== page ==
Embryo flushing in the mare is a non-surgical trans-cervical technique (Hartman, 2011) which is minimally invasive and generally well-tolerated. The risks associated with any transrectal examination in the mare also apply during embryo flushing. Mares should be restrained or sedated as necessary to minimise these risks.

All embryo flushing and holding media and equipment are now commercially available.

The flush is usually performed at day seven or eight post-ovulation for immediate transfer or chilling of embryos. Embryos are recovered more efficiently later, but are more robust earlier. Recovery rates from aged mares may be improved by flushing on day eight rather than day seven.

In brief, the technique may be described as follows:

  • Restrain donor in stocks, wrap and elevate tail, aseptically prepare hindquarters. All residues must be rinsed off.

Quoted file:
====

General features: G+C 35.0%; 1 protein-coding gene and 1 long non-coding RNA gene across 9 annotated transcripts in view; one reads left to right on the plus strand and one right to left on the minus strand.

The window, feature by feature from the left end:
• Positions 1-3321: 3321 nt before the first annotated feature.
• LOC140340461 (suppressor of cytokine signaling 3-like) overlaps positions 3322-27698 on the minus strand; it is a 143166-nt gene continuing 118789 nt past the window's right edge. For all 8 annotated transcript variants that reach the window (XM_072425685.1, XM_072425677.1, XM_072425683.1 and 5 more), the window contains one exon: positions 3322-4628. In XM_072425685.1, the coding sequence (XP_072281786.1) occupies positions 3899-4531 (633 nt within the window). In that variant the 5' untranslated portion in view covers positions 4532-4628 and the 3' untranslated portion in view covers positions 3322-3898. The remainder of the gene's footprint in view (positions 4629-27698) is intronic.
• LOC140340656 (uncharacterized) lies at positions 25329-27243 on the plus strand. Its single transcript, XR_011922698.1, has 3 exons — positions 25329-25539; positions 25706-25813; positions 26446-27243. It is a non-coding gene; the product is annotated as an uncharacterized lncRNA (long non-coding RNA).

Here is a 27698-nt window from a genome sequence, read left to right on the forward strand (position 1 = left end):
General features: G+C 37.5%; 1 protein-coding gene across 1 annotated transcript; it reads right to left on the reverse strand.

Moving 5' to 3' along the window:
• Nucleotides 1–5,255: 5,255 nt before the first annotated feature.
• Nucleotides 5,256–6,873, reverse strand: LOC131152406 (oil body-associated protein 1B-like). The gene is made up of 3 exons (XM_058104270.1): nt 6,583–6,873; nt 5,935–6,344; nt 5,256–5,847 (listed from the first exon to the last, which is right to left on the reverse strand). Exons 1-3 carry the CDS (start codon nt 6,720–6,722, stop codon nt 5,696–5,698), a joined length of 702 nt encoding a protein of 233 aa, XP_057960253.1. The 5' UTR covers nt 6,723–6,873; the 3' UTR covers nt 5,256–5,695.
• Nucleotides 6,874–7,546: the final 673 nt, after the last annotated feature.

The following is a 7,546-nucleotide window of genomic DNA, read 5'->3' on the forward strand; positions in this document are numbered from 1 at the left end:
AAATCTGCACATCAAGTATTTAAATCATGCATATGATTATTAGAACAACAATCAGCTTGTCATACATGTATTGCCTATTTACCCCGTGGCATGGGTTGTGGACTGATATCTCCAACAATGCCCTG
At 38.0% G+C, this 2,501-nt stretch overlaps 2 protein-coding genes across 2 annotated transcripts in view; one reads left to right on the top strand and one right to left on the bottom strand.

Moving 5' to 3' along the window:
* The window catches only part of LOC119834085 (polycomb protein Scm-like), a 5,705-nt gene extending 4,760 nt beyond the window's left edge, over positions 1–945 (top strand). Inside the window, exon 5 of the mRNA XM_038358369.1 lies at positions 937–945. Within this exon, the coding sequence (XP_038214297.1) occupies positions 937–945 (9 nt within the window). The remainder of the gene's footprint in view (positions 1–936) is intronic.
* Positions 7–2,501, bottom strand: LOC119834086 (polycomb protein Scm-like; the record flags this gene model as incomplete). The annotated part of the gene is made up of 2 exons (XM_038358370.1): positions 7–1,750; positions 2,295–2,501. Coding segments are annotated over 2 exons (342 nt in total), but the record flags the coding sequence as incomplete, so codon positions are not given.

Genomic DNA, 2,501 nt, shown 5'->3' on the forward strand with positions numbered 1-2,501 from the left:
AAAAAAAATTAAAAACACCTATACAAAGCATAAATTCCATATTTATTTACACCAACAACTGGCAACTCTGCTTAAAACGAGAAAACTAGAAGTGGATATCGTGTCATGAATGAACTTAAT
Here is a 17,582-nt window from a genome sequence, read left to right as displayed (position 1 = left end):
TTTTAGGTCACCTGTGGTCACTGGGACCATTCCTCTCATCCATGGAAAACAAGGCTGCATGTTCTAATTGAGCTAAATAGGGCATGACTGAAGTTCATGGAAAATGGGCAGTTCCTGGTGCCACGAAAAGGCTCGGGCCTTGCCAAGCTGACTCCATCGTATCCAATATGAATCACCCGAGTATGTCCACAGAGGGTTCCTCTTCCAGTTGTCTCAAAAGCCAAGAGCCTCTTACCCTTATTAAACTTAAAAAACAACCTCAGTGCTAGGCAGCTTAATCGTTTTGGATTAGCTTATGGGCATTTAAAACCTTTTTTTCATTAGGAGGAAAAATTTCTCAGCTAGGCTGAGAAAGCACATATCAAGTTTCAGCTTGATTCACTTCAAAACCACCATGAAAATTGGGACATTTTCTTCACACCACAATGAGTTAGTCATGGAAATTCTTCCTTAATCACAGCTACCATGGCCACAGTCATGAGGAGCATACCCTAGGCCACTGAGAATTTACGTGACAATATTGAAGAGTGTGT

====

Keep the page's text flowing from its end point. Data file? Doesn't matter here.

• Using a sterile plastic sleeve-covered hand and arm, delicately introduce a uterine flushing catheter (80 or 150cm long, balloon-tipped, silicone catheter; Figure 1) through the cervical opening and into the posterior uterine body.
FIGURE 2 An embryo flushing catheter attached to Y tubing, facilitating lavage of the uterus
  • Fill the balloon cuff with 60-80ml of air and pull the catheter caudally to establish a seal at the internal cervical os.
  • Use 1,000-3,000ml of commercially prepared equine embryo flushing media for each flush (depending on mare size and tolerance). n Run the flush into the uterine lumen by gravity using Y-tubing attached to the foley catheter (Figure 2).
  • Depending on the parity of the mare and the size of the mare’s uterus, it may help to massage the filled uterus per-rectum before retrieval, to ensure that the fluid has reached all of the uterus.
  • Run the fluid from the uterus back through the Y-tubing and into an in-line embryo filter/cup (Figure 3). The filter must always be bathed in fluid to prevent embryo dessication and must not be allowed to overfill.
  • Depending on the parity of the mare and the size of the mare’s uterus, an i.v. injection of oxytocin may be given prior to the final flush to aid uterine evacuation.
  • After the final flush, rinse the tubing before disconnecting it, in case the embryo is trapped between the cuff and the cup.